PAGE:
6.) How can I prevent it from being a problem in my home or business & how can I alert my family or staff to the presence of Carbon Monoxide? Make sure that you have your heating equipment and exhausts checked and cleaned regularly. CO detectors, alarms and monitors are used to detect the presence of CO.
7.) How do these Carbon Monoxide Detection devices work? They are designed to sense the presence of CO and will either go into alarm or alert over time depending on the type of device. Detectors: are connected to a fire alarm or security panel and will alarm at 70 ppm over 60-240 min. Alarms: are battery operated or plug in units that follow the same guidelines as Detectors and are used in residences. Monitors: Depending on the manufacturer can detect low levels and alert for CO detected as low as 5-10 ppm.
8.) Are there laws that require me to install CO detectors in my home? Yes, there are laws that will vary by jurisdiction. In New York State, Amanda’s Law has been in effect since 2010 and pertains to residences. Most jurisdictions have not had CO laws in place until recent deaths from CO poisonings in commercial buildings have occurred.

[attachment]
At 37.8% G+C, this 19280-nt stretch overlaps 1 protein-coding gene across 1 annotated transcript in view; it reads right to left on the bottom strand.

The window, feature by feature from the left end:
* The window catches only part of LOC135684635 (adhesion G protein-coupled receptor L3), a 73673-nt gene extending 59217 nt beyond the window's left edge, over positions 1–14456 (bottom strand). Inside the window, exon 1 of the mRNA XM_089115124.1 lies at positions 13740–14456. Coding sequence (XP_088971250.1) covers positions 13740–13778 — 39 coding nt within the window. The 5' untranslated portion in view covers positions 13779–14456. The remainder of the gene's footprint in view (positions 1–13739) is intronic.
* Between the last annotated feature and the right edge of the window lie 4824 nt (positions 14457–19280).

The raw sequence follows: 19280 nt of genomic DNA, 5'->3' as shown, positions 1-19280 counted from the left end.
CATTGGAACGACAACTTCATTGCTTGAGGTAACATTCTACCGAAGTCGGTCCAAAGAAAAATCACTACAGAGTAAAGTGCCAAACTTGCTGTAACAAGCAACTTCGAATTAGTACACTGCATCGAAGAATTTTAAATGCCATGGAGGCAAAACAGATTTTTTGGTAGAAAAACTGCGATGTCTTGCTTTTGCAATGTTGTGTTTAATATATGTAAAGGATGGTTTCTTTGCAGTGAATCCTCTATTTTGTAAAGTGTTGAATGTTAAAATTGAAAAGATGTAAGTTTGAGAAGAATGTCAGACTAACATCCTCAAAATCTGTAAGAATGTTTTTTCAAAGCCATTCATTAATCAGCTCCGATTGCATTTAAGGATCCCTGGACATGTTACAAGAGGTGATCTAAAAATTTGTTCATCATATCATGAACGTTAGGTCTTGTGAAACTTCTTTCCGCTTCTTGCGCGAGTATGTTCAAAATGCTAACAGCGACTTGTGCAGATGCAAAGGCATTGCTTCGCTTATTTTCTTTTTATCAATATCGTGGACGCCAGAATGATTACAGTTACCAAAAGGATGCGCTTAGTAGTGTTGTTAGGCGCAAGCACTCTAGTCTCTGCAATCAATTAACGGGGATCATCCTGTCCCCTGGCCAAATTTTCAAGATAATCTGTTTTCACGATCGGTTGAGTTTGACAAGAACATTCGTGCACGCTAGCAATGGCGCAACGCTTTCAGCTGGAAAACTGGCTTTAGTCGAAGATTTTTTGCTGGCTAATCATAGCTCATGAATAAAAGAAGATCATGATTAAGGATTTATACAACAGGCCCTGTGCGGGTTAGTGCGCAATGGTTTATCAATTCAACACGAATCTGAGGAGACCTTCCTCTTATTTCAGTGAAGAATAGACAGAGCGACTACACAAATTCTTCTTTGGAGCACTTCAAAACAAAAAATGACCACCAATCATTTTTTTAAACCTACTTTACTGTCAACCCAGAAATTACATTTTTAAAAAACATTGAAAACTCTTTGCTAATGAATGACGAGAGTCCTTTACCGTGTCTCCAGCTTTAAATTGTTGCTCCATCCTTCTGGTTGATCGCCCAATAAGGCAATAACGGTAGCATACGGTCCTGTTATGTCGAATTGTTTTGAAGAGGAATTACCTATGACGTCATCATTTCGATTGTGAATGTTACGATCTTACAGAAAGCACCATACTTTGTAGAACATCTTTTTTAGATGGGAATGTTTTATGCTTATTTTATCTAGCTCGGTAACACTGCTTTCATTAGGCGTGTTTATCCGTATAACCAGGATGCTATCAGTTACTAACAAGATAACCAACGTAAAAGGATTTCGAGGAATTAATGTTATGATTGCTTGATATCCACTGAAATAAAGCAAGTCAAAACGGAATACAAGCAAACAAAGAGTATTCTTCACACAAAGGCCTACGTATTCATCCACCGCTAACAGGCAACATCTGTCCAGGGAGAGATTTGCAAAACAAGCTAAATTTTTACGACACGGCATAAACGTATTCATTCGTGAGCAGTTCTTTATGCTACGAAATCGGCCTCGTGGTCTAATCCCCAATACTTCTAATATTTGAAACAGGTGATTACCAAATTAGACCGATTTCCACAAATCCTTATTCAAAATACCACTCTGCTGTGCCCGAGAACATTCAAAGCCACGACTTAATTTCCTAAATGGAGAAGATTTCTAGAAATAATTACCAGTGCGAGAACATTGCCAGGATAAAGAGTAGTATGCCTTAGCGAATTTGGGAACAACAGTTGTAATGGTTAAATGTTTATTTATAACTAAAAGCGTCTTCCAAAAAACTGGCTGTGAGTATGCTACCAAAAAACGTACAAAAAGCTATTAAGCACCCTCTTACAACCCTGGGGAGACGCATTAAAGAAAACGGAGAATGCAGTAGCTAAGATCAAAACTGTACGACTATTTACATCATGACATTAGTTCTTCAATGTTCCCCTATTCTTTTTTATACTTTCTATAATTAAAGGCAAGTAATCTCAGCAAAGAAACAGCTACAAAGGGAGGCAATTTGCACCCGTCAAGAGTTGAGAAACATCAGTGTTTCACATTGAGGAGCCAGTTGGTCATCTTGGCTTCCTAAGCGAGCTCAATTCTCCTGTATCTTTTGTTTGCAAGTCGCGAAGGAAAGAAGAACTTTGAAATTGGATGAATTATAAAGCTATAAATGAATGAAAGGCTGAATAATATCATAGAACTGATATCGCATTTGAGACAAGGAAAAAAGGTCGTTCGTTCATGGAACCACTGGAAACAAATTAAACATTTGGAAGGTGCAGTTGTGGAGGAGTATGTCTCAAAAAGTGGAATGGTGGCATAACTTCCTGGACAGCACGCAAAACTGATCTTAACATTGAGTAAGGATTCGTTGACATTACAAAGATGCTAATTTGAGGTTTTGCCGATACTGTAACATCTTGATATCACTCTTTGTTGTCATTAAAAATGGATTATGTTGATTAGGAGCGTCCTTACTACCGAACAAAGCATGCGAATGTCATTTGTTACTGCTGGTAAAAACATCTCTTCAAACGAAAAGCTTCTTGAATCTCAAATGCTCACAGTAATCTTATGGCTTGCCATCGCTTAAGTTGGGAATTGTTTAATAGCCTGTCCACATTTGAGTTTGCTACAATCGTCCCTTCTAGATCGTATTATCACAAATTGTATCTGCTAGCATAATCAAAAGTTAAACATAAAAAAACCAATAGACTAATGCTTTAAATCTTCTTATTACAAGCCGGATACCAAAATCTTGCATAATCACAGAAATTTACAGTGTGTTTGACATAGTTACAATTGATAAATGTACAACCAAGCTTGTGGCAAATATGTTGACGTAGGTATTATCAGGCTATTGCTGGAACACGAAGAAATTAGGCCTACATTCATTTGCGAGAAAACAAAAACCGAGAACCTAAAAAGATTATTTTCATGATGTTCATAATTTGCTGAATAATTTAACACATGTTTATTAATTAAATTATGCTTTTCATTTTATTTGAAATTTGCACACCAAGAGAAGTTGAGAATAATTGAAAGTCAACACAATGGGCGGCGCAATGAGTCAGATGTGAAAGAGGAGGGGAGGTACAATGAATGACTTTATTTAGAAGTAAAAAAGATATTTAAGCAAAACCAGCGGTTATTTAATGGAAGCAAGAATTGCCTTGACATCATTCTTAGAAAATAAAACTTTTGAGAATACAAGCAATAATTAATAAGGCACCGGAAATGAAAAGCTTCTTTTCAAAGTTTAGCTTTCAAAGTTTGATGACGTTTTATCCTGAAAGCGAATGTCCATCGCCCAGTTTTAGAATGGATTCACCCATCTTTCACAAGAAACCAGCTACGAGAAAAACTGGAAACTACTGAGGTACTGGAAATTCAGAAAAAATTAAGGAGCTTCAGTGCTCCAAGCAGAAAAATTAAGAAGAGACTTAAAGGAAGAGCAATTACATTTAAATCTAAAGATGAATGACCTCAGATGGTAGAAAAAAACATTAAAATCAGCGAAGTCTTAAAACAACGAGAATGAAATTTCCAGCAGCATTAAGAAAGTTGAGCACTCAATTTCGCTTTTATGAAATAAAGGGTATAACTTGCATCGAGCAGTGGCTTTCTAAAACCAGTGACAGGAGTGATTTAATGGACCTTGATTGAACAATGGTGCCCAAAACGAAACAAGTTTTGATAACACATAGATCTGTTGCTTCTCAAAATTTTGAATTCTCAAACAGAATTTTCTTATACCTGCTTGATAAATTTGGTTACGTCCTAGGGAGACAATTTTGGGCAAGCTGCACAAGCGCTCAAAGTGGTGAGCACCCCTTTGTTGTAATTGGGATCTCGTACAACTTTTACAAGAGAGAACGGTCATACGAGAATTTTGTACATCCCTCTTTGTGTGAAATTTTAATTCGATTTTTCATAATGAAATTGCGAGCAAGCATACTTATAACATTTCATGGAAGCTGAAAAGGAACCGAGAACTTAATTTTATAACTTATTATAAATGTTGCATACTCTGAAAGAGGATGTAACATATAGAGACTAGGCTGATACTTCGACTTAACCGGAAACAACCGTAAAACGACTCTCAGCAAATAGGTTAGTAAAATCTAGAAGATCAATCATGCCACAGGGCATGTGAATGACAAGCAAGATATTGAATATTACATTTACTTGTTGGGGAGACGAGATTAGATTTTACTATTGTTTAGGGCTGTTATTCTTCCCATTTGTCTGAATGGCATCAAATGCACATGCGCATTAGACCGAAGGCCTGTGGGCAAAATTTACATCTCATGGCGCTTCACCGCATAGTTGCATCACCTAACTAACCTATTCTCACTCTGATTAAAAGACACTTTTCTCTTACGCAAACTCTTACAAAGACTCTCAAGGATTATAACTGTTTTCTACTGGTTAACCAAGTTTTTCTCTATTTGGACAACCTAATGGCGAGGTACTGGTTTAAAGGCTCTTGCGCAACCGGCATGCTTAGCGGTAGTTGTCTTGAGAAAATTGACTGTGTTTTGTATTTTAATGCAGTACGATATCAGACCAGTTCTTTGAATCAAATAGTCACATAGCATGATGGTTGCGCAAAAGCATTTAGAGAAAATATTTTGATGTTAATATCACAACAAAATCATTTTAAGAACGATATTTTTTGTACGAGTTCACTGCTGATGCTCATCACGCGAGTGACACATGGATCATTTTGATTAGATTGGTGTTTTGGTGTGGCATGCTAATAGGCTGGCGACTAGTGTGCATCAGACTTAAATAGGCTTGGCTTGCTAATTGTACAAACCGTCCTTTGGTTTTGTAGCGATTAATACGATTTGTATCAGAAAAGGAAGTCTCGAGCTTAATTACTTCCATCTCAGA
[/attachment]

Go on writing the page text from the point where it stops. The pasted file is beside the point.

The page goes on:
9.) Are there laws that require me to install CO detectors in my business? Yes, in December 2014, Governor Cuomo signed the “Steve Nelson Bill.” It requires all commercial buildings to have CO detection. “Effective June 27, 2015 CO detection is required in all commercial buildings that have a source of CO.” A transition period through June 27, 2016 allows those who will be required to install CO detection to have systems installed and operating. All CO detection systems shall be monitored.
10.) When a CO device reads 0 or 00 on a digital display, does that mean that no CO is present in the air? No, contrary to popular understanding, UL requires that detectors and alarms automatically display 0 or 00 on the CO display screen until the concentration reaches 30 ppm. ONLY CO monitors can automatically display at readings below 30 ppm.